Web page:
Too often, when we talk about photography, we focus on the camera type, the model, the number of pixels, and so on. But the camera is not that important.
The most important is the message we want to convey. Everything else—the picture frame, the shutter speed, the depth of field—will derive from the intent.
For example, when I made this photo, I wanted to show how the powder snow was bountiful and how small we were compared to the mountain. So I chose to show just snow in two-thirds of the picture. And I waited for skiers to pass at a distance so that I could capture them as small subjects.
As the snow was my main subject, I focused on the powder and adjusted the iris to get a good amount of light on the snow (the iris was almost closed as the sun was beaming straight into the lens).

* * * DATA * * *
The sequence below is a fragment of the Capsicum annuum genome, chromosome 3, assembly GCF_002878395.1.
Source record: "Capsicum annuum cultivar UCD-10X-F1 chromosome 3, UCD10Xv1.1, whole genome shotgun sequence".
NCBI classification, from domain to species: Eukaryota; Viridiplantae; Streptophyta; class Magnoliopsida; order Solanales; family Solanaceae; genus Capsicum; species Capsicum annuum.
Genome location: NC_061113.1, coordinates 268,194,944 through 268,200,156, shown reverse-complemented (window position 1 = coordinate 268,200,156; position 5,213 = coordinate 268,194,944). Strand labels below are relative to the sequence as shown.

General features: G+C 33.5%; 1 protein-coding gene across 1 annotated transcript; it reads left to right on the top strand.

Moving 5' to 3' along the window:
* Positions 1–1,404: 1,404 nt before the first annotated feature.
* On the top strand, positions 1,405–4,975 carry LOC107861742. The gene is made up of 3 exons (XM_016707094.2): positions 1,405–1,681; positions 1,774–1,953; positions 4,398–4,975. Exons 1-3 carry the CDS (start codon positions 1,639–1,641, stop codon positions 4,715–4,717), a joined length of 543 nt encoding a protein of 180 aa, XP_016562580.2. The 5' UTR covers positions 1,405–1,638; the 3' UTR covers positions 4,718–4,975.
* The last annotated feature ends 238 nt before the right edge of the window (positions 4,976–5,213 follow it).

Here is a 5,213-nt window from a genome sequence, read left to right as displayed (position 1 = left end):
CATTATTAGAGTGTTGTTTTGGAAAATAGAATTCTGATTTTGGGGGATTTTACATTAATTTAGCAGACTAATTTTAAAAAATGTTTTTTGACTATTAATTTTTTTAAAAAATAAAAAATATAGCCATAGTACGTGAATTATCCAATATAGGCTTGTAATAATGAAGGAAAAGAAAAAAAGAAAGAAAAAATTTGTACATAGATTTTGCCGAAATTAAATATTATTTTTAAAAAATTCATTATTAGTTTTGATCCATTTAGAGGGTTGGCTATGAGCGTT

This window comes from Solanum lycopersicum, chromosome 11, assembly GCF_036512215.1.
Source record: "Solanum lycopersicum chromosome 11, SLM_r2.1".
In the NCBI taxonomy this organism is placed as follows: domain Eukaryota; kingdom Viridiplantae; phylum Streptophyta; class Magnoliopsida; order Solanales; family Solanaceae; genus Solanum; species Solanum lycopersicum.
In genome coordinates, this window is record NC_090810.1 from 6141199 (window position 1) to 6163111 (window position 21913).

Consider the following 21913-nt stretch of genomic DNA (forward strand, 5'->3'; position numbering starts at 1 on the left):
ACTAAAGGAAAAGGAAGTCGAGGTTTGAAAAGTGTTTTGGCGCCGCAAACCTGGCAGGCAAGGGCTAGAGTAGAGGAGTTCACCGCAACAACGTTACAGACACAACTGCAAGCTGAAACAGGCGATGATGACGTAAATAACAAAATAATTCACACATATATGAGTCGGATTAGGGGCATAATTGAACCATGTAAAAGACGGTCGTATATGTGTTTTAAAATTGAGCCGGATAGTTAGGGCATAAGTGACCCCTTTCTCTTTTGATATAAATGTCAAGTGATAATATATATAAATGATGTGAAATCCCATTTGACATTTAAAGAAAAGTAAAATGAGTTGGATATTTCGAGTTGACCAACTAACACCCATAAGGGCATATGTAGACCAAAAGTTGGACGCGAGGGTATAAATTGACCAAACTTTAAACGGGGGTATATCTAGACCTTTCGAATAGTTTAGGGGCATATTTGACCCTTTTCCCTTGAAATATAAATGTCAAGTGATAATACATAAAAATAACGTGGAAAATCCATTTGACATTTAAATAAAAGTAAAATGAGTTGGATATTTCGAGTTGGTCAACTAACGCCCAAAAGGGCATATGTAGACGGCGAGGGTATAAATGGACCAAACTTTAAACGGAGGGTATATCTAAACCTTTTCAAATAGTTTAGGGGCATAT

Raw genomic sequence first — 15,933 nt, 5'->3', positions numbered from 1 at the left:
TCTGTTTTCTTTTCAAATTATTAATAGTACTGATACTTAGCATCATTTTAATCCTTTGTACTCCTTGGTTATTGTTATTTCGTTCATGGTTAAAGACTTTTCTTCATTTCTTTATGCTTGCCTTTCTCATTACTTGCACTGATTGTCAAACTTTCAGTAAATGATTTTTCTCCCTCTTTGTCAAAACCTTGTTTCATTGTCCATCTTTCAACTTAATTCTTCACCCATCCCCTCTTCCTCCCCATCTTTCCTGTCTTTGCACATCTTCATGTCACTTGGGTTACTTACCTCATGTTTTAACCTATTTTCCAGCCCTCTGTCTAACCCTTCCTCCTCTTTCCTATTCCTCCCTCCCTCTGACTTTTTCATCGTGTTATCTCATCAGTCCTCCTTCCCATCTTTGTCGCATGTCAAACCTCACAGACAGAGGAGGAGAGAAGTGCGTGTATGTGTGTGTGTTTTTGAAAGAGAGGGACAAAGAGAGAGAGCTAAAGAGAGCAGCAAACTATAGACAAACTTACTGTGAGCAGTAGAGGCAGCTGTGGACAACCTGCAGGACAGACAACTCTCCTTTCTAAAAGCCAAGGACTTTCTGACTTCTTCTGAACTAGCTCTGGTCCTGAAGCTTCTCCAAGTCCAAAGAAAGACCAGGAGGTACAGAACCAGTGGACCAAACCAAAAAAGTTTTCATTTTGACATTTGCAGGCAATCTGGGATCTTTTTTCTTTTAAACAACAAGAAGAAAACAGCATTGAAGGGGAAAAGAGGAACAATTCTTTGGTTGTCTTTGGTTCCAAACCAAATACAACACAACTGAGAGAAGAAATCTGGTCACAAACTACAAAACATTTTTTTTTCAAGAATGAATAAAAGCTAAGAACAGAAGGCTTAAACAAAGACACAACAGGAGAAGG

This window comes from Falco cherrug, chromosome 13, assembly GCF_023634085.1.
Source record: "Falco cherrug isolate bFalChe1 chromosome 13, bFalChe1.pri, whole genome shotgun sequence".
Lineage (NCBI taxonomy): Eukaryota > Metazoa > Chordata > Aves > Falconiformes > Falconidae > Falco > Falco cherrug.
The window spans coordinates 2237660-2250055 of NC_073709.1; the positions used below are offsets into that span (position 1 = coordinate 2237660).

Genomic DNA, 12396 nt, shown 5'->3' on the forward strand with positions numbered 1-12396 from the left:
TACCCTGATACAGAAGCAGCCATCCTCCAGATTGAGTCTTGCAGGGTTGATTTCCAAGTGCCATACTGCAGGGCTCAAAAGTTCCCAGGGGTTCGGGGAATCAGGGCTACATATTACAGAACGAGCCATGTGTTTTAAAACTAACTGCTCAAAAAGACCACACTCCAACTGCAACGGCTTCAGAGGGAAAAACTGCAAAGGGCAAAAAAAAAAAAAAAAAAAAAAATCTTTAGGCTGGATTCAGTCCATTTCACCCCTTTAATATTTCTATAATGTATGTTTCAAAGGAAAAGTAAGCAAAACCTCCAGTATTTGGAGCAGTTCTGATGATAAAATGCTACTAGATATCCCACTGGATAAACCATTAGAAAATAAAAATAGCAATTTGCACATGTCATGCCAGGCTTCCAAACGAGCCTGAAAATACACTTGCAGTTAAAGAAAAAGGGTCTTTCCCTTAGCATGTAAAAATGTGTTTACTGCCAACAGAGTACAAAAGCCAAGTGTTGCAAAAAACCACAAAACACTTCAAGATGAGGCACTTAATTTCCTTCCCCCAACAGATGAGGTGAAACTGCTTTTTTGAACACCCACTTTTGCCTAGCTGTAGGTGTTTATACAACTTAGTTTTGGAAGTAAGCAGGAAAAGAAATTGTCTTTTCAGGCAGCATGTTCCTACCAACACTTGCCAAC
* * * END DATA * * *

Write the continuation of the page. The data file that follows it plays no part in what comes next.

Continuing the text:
Likewise, in order to capture attention and be useful, a viz must have a clear intent. When I visualize data using Tableau, I force myself to set a clear question or hypothesis before digging into the data or even before looking for the data.
For example, earlier this summer, it took me a few days to find a question that would have a social dimension as well as a sport-related angle: Are Paralympics encouraged by the main Olympics countries?
As I wanted to convince people that the Paralympics should be considered as important as the Olympics, I chose to use a newspaper layout to add a serious tone. For the same reason, I chose to use only two colors. Then I chose two KPIs that would allow me to compare each country performances in both Games. The KPIs, the layout, and the data that I used all derived from the question I wanted to answer:
Click to see the full viz.